All right. Well, listen, Gary, thank you. First of all, on a personal level, I want to really thank you for your involvement, also for Qstream’s support of this research which was made possible, in part, through your underwriting support of our organization. We’ve been able to share some pretty interesting findings on today’s webinar, but in fact the research was more extensive than the portion we’ve shared but really looking forward to sharing more of this. I hope you can join us for future sessions. Thank you so much for being here with us today, Gary.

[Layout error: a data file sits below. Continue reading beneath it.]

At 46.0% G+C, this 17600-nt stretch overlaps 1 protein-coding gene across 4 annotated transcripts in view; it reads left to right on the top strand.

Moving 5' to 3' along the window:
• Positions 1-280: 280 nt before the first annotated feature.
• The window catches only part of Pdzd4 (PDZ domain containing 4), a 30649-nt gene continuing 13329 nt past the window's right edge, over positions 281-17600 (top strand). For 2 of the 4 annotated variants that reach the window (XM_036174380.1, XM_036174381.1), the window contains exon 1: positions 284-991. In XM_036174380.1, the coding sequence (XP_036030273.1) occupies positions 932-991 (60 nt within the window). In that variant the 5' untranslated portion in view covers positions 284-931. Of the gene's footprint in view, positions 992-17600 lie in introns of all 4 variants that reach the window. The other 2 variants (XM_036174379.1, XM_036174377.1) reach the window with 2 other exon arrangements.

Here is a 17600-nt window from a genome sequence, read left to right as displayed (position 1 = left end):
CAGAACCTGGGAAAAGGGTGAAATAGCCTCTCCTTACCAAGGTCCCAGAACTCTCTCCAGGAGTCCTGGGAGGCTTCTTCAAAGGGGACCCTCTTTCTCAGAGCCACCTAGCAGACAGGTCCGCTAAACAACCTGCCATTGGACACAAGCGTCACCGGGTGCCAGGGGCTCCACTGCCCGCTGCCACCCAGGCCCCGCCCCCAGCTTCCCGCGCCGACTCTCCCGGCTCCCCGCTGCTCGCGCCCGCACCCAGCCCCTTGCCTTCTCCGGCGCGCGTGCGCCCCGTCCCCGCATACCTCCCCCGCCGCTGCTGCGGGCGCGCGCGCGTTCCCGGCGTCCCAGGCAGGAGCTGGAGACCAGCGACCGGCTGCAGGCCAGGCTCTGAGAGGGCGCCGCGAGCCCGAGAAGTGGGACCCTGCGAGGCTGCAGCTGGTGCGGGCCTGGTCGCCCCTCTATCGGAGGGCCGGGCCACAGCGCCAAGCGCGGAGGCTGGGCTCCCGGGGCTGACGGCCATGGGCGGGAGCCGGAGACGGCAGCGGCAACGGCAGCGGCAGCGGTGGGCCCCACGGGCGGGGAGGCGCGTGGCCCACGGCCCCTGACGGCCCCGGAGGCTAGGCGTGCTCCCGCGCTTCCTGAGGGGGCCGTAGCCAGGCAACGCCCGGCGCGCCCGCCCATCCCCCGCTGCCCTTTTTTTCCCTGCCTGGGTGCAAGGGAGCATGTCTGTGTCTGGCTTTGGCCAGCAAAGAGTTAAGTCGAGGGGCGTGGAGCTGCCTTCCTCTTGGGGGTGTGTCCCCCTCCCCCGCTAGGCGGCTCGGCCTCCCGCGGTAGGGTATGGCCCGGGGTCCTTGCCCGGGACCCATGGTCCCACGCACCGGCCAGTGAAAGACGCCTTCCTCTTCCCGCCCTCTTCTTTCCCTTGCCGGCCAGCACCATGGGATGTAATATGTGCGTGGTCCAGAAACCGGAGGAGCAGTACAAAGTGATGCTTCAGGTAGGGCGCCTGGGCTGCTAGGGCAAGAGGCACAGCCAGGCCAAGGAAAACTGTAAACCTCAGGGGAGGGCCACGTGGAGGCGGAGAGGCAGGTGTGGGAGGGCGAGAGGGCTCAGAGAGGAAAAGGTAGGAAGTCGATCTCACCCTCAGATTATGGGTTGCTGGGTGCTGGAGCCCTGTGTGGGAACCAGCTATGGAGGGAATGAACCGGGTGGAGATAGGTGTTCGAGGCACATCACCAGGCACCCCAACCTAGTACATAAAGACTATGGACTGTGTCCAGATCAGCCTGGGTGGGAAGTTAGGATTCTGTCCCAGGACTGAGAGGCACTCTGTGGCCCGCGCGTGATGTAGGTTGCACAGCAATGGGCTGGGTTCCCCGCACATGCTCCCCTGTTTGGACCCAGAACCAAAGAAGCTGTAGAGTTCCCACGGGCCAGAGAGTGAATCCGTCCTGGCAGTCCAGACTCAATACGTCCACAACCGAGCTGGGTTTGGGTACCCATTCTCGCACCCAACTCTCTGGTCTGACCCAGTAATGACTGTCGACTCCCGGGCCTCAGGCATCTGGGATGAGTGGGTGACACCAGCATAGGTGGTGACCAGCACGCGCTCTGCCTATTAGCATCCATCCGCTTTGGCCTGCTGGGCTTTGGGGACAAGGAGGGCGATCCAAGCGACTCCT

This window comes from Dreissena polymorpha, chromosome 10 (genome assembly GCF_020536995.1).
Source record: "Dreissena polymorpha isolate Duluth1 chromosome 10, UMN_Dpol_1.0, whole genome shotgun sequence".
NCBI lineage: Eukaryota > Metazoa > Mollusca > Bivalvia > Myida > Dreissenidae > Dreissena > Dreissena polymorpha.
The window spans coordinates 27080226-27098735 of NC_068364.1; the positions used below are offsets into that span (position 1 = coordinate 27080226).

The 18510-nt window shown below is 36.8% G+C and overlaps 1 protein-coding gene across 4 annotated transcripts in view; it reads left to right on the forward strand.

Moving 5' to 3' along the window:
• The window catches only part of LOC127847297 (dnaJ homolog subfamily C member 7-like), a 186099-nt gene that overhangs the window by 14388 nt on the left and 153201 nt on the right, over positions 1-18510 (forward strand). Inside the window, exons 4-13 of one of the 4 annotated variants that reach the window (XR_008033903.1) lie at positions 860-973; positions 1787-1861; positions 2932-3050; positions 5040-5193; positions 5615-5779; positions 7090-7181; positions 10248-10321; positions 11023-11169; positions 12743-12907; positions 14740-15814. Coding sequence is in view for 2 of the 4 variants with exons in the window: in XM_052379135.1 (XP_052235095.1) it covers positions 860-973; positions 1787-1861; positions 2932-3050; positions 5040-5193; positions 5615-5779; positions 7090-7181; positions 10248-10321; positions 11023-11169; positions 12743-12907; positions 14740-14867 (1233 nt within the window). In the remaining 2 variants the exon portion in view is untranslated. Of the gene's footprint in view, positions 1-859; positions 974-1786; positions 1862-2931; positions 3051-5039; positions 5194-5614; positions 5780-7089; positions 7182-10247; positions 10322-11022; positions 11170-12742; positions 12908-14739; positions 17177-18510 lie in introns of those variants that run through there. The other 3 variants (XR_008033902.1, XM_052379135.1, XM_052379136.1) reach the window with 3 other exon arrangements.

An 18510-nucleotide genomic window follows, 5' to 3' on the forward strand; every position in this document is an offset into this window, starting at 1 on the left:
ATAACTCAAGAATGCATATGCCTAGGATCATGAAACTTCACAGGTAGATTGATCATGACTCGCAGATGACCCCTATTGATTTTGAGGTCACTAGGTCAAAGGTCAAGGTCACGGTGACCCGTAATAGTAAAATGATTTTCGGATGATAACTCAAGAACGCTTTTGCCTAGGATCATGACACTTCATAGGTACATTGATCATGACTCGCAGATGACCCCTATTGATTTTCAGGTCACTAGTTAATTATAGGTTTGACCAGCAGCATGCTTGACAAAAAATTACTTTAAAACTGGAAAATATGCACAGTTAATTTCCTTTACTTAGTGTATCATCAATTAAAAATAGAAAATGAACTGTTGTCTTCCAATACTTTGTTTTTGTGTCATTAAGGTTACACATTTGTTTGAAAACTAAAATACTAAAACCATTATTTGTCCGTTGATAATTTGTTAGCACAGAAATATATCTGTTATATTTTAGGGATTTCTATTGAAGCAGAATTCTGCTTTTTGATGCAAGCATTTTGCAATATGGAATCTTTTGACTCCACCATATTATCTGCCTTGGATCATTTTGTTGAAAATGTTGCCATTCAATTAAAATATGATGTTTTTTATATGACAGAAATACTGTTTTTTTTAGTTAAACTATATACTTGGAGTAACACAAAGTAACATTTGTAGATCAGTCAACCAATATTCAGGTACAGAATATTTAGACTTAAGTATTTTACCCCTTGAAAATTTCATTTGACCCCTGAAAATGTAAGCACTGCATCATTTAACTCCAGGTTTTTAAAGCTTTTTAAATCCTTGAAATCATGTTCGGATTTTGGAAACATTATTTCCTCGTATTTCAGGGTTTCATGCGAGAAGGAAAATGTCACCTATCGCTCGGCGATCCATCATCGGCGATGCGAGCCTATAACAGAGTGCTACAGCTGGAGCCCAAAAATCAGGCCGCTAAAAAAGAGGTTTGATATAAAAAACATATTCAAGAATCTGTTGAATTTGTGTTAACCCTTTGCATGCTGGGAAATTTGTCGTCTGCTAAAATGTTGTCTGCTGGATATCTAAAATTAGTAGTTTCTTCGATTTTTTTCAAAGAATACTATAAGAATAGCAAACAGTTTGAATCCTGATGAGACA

Gary: Thank you for allowing me.
Bob: Great. Well, before we go, I will remind our audience that our next Sales Management Association webinar is on June 5th. We’ll host a session then called Essential Planning Approaches to Managing Sales Capacity. You can learn about this session and many other sessions on our website at salesmanagement.org. I’m Bob Kelly, Sales Management Association Chairman, on behalf of Gary Greenberger from Qstream, we’d like to thank you for your time and attention today. Goodbye. Until next time.